Category: News

GFBR fellowships – applications open on 14 November 2018

Applications open on 14 November for GFBR Fellowships on the theme the ‘ethics of data sharing and biobanking in health research’. Find out details of what Fellowships are available and how to apply here. An up-to-date list of potential fellowship hosts is available from the GFBR secretariat. The deadline for applications is 16 January 2019 9.00am GMT.

Continue Reading

GFBR award 2018 – nominations now open

The annual GFBR award recognises an individual’s significant contribution to progress in international research ethics. If you know someone who has demonstrated their long-term commitment to research ethics, contributes to the field globally, not just locally and has influenced change in guidelines and/or regulation, we’d love to hear from you! Nomination should be made using

Continue Reading

Call now open for GFBR 2018

The Global Forum on Bioethics in Research (GFBR) will hold a two-day meeting in Cape Town, South Africa, on 13-14 November 2018 on the theme of: “the ethics of data sharing and biobanking in health research”. Data sharing and biobanking are increasingly being used to support global health research. These approaches have the potential to

Continue Reading

Congratulations Jim Lavery!

Jim Lavery is recipient of the GFBR 2017 award in recognition of his significant contribution to progress in international research ethics. Jim is Hilton Chair in Global Health Ethics, Professor in the Hubert Department of Global Health in the Rollins School of Public Health, and Faculty of the Center for Ethics, Emory University, Atlanta, Georgia. GFBR is delighted

Continue Reading

GFBR fellowships – applications now open!

Applications are now open for the GFBR Fellowships on the theme ‘ethics of alternative clinical trial designs and methods in LMIC research’. Find out details of what Fellowships are available and how to apply here. An up-to-date list of potential fellowship hosts is available from the GFBR secretariat. The deadline for applications is 22 January

Continue Reading

GFBR 2017 takes place next week! Follow the events on Twitter

Next week the GFBR will convene two meetings in Bangkok, Thailand. The main meeting will be on the theme the ‘ethics of alternative clinical trial designs and methods in LMIC research’. This two day meeting will be followed by a satellite on the ‘ethics of research with refugee and migrant populations’, which the GFBR has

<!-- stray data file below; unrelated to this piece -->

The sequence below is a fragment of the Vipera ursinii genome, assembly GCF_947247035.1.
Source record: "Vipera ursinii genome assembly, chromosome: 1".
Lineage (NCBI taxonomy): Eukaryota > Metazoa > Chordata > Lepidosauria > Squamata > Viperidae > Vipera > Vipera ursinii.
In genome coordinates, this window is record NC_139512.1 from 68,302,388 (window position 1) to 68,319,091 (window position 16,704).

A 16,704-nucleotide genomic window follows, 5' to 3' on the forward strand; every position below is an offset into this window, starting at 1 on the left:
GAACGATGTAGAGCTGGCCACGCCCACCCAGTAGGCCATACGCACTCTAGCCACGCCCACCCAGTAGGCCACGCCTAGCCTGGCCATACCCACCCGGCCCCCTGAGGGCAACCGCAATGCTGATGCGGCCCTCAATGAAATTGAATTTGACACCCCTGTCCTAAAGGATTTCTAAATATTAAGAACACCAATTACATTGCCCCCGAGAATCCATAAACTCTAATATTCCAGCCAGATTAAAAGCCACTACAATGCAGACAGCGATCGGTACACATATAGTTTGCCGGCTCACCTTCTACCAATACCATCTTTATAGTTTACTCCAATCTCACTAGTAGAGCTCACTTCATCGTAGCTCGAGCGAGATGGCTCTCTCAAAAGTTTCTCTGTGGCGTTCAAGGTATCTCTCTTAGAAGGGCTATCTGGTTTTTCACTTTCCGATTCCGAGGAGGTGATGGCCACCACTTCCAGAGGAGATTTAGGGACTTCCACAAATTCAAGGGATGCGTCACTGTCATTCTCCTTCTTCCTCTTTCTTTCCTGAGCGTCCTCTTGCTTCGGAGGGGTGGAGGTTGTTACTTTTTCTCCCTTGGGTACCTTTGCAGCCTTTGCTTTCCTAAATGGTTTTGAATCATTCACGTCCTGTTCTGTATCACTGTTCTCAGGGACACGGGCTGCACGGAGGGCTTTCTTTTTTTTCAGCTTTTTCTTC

Continue Reading

Fellowship publication

Congratulation to GFBR fellow Derrick Aarons on the publication of his paper ‘Research in epidemic and emergency situations: A model for collaboration and expediting ethics review in two Caribbean countries’ in Developing World Bioethics. Derrick was awarded his fellowship after the 2015 GFBR meeting on ‘emerging epidemic infections and experimental medical treatments’. His project involved

Continue Reading

GFBR award – nominations now open

The annual GFBR award recognises an individual’s significant contribution to progress in international research ethics. If you know someone who has demonstrated their long-term commitment to research ethics, contributes to the field globally, not just locally and has influenced change in guidelines and/or regulation, we’d love to hear from you! Nomination should be made using

Continue Reading

GFBR fellowships 2016/2017 awarded!

We are pleased to announce that the second round of GFBR Fellowships have been awarded. Following a competitive process, the recipients of GFBR Fellowships for 2016-17 are: Dr Ricardo Palacios – Instituto Butantan, Brasil – “Development of reference documents to incorporate pregnant women in vaccine clinical development plans” Dr Irene Melamed – Latin American School

Continue Reading

Call now open for GFBR 2017

The GFBR will hold a two-day meeting in Bangkok, Thailand, on 28-29 November 2017 on the theme of: “the ethics of alternative clinical trial designs and methods in low- and middle- income country research”. Alternative clinical trial designs and methods are increasingly being used in place of the conventional randomised controlled clinical trial (RCT) in

Continue Reading